I love the story of Zacchaeus. He was short. I am short. He was rich. I’m a Dave Ramsey student. He could climb a tree. I like to look at trees. What I really love about Zacchaeus is that he was desperate for Jesus. Being desperate means feeling hopeless. Being desperate is when you have tried so many other things and all attempts have failed. This is it. Do or die. It’s critical. It’s risky. It’s a last-ditch effort. You realize there’s no way. There’s only Jesus.
Zacchaeus was a sinner, like you, like me. He recognized that his life was hopeless. He realized it was do or die. He wanted so badly to see Jesus. All he wanted was Jesus. But he couldn’t see him. He was too short. He ran. He ran ahead and climbed higher. Higher. He climbed up a sycamore tree so he could catch a glimpse of Jesus. He did all he could to see Him.
We live in a different time than Zacchaeus but we too can see Jesus. We actually are blessed with the Holy Spirit, God in us, when we accept Christ. So anytime we want to catch a glimpse of Jesus, we simply need to pray, to read His Word. We don’t have to climb trees. We don’t have to run fast to get ahead. He’s right there within reach. Are you reaching? Are you desperate for Jesus? Is He all you want right now?
“Then Jesus entered and walked through Jericho. There was a man there, his name Zacchaeus, the head tax man and quite rich. He wanted desperately to see Jesus, but the crowd was in his way—he was a short man and couldn’t see over the crowd. So he ran on ahead and climbed up in a sycamore tree so he could see Jesus when he came by.”
-Luke 19:1-4 [MSG]
In Acts 16, Paul and Silas were in prison singing hymns. An earthquake opened the prison doors but the prisoners stayed. Free to stay. Why? Why didn’t they run? They were bringing Hope.
The jailer woke up from the earthquake and saw all the doors of the prison open. He immediately decided to kill himself because he would have been killed anyway for allowing the prisoners to escape. He felt hopeless. This reminds me of Elijah and the hopeless woman and her son. Do you remember she wanted to eat the food she had left and then die? In 1 Kings 17, you find this widow of Zarephath feeling hopeless, just as this jailer. Elijah was bringing Hope.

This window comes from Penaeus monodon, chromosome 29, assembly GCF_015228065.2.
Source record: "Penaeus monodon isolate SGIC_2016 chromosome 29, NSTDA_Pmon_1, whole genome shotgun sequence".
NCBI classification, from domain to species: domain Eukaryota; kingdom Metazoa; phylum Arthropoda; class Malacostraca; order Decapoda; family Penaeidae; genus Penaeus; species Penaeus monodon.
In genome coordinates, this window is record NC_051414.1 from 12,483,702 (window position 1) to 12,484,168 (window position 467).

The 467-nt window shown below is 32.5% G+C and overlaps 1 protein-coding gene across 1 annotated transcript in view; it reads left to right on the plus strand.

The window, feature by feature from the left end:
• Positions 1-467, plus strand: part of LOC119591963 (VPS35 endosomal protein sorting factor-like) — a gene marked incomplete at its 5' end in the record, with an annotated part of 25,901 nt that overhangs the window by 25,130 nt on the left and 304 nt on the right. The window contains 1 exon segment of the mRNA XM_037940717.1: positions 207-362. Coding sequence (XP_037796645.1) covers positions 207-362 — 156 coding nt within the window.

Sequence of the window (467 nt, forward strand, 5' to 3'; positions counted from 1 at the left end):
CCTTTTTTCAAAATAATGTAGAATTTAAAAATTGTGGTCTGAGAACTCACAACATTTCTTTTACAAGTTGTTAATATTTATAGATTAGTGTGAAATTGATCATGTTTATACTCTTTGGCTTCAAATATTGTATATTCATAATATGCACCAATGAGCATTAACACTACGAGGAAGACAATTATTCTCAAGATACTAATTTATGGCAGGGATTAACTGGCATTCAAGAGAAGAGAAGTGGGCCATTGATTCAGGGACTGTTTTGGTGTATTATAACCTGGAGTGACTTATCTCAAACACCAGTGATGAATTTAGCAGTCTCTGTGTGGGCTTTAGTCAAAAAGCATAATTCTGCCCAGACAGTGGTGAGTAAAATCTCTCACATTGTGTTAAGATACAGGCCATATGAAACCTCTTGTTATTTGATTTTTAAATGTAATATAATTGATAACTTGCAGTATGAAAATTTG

In both cases, this sense of hopelessness was met with the presence of God. Paul and the others stayed. The jailer asked what to do to be saved. He and his household were saved. The widow and her son never ran out of oil. What was once hopeless was no longer. The jailer was then “filled with joy” (v. 34). From hopeless to joy—you can have that too!
“The jailer woke up, and when he saw the prison doors open, he drew his sword and was about to kill himself because he thought the prisoners had escaped… He then brought them out and asked, ‘Sirs, what must I do to be saved?’” – Acts 16:27, 30 [NIV]
On September 13, Australia had celebrated a day that is known as R U Ok?Day. RU Ok?Day is actually a national day there, and it’s held the second Thursday of September. This day is focused on building awareness of people– asking people if they are okay and being genuinely supportive. Too often we overlook our fellow man and neglect to see the struggles they are going through in life. Sadly, some people are hurting so badly and would feel so much better if someone would ask the simple question, are you okay? My family has personally been affected by depression and suicide. It is the sad, but all to real truth.
I remember so many times in life when I was going through a tough period and did not feel like I could talk to anyone. There is the fear of judgment, the fear of rejection, the feeling of hopelessness and lack of support, and a sad road to depression. Sometimes a person simply needs to have support– but it seems like support is hard to come by and then there is the feeling of being alone in the world. I know; I have been there. People need people. God made us to need community.
As Christians, we are never alone. God is always with us. We have the promise of the Holy Spirit so no matter if we are in our car driving along the highway, in the middle of a park, or at home all alone, we are never truly alone. Even so, there are times when it seems as if the world is crushing down upon us and we do not feel like we can handle it. It is at these moments, we really need a hand to reach out to us. The Bible says we are to be there to support others. We are to help the poor, to encourage our fellow Christians, to teach, to share, etc.
Today might be a good day for you and you may be feeling just fine. At the same time, the person next to you might not be doing so well. R U Ok?Day was created to encourage people to ask other people if they are okay. Perhaps you are not from Australia or it is not even the 13th of September where you are located. Even so, when you come upon the next person wherever you may be, ask them if they are okay. Not simply to ask and pass by quickly. Invite them to answer. Be the support that you wish to have on your worst day. That person may need it more than you will ever know.
“Let us hold fast the confession of our hope without wavering for He who promised is faithful; and let us consider how to stimulate one another to love and good deeds, not forsaking our own assembling together, as is the habit of some, but encouraging one another, and all the more as you see the day drawing near.” – Hebrews 10:23-25 [NASB]